Decided May 6, 2004.
Order, Supreme Court, New York County (Helen E. Freedman, J.), entered November 6, 2003, which denied defendant Keasbey Company's motion for summary judgment, unanimously affirmed, without costs.
Catherine Oken, as Executrix for the Estate of Edwin Diedrich, Plaintiff-Respondent.
A.C. S., et al., Defendants, Robert A. Keasbey Company, Defendant-Appellant.
Greenberg Traurig LLP, New York (Loring I. Fenton of counsel), for appellant.
Weitz Luxenberg, P.C., New York (Stephen J. Riegel of counsel), for respondent.
Before: Tom, J.P., Saxe, Lerner, Marlow, Gonzalez, JJ.
Plaintiff decedent, who died in 2003, contracted mesothelioma allegedly from exposure to asbestos-laden dust from as early as the 1960s, while employed as an ironworker. He asserted claims for negligence and strict products liability against Keasbey, a commercial and industrial insulation subcontractor that has acknowledged having sold or distributed insulation materials that contained asbestos. The summary judgment motion was grounded on the absence of any evidence in the record that it ever sold or distributed any asbestos-containing products specifically used at a work site where this plaintiff was employed.
Keasbey challenges the motion court's consideration of proof that would be inadmissible at trial, including deposition testimony offered in other unrelated cases and unauthenticated hearsay invoices and records. However, evidence otherwise excludable at trial may be considered in opposition to a motion for summary judgment as long as it does not become the sole basis for the court's determination ( Navedo v. 250 Willis Ave. Supermarket, 290 A.D.2d 246, 247). This Court has noted, in prior asbestos litigation, that "[w]hile defendant's own failure, in the first instance, to unequivocally establish that its product could not have contributed to the causation of plaintiff's injury would have required denial of its motion for summary judgment [citation omitted], here plaintiff's papers identified specific brands of the subject asbestos products, including those of defendant, in use at the relevant work site during the relevant time, showed that various asbestos products were interchangeable in the work site at the time, and showed that he was heavily exposed to asbestos dust at that site during that time. The plaintiff is not required to show the precise causes of his damages, but only to show facts and conditions from which defendant's liability may be reasonably inferred" ( Reid v. Georgia-Pacific Corp., 212 A.D.2d 462, 463).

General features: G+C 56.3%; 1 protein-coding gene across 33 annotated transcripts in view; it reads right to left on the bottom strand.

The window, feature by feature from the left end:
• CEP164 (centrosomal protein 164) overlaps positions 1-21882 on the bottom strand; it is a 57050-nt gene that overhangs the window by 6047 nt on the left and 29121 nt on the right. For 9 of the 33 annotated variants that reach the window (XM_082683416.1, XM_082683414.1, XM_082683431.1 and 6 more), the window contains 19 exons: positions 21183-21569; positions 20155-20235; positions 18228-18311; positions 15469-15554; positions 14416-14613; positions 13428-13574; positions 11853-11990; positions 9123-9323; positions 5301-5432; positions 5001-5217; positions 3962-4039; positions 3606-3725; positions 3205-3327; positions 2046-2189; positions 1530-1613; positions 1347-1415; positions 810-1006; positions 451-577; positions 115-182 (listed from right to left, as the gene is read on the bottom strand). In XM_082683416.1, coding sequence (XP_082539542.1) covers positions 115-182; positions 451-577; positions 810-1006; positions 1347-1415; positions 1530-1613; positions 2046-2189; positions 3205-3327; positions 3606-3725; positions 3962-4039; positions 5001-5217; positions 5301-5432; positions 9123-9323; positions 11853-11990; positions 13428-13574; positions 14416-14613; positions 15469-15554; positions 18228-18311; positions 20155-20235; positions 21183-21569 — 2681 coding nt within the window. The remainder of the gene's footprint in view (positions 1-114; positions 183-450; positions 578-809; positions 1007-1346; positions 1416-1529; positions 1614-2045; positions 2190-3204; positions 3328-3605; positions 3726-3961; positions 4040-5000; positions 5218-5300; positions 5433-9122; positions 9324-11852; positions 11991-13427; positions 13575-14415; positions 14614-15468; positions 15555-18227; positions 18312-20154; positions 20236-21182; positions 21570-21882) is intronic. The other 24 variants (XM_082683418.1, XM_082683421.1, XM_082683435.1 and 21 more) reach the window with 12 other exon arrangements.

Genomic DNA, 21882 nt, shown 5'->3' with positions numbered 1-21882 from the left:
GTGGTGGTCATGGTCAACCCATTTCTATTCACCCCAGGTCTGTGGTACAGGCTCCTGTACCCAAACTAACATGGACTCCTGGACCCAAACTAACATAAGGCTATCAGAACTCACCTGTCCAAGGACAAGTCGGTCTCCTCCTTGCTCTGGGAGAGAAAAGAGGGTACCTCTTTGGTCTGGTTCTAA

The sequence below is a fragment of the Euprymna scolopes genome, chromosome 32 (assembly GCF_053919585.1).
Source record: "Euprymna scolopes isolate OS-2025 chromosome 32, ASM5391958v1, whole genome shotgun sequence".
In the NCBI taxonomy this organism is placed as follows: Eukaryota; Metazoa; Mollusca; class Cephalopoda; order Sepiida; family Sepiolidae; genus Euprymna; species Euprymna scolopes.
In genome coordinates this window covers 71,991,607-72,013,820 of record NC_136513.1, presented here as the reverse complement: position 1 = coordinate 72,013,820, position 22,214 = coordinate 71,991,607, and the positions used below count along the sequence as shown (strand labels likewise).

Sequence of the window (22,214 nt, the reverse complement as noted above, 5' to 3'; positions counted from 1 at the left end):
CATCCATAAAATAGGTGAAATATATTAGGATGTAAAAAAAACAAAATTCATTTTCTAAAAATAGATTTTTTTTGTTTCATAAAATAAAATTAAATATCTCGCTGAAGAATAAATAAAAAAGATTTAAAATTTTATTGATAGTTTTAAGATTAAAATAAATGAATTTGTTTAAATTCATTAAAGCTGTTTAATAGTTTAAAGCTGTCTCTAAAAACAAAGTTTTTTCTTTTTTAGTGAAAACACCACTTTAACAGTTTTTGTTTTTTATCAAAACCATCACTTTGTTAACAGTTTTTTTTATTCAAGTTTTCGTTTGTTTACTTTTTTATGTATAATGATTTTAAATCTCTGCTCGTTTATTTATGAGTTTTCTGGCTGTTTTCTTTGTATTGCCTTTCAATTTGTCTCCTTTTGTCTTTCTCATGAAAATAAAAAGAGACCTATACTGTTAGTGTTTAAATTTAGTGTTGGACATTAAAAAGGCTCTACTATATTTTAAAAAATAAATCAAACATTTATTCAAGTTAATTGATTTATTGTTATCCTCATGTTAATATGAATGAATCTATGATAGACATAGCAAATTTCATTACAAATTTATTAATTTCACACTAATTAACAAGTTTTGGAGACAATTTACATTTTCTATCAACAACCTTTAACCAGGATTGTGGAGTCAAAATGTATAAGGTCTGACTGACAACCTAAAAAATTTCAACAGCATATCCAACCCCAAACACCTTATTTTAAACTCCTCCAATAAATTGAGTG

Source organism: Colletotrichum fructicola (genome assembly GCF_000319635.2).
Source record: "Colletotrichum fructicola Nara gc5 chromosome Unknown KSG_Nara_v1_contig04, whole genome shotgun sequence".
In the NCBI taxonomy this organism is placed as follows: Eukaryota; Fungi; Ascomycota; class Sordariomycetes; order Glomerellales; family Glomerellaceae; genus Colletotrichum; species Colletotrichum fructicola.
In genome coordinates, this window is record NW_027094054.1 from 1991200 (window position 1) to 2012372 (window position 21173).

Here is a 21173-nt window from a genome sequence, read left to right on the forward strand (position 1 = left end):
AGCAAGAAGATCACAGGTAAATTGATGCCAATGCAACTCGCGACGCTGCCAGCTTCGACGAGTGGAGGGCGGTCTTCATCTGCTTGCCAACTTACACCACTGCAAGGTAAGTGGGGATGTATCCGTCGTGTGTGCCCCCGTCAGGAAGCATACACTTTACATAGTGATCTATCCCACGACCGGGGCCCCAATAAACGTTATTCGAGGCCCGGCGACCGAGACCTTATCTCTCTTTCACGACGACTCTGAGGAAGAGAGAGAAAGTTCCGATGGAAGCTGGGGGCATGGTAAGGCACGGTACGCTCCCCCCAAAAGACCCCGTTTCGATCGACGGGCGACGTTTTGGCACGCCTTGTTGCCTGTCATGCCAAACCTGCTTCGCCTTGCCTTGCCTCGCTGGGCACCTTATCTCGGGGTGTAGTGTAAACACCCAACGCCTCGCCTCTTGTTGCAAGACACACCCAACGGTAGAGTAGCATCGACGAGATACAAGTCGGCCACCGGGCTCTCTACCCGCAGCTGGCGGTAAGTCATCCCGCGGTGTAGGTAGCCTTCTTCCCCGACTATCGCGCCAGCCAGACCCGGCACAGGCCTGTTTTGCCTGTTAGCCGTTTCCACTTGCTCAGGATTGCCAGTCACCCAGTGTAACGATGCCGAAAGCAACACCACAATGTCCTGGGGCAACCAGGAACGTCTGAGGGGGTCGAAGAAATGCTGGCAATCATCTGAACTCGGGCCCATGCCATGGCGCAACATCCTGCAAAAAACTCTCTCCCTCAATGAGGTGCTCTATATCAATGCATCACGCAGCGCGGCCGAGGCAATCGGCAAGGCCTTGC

Plaintiff has presented sufficient evidence, not all of which is hearsay, to warrant a trial. We have considered defendant's other arguments and find them unavailing.
M-1703 Oken, as Executrix for the Estate of Diedrich v. A.C. S, et al.
Motion seeking leave to correct caption granted.
THIS CONSTITUTES THE DECISION AND ORDER OF THE SUPREME COURT, APPELLATE DIVISION, FIRST DEPARTMENT.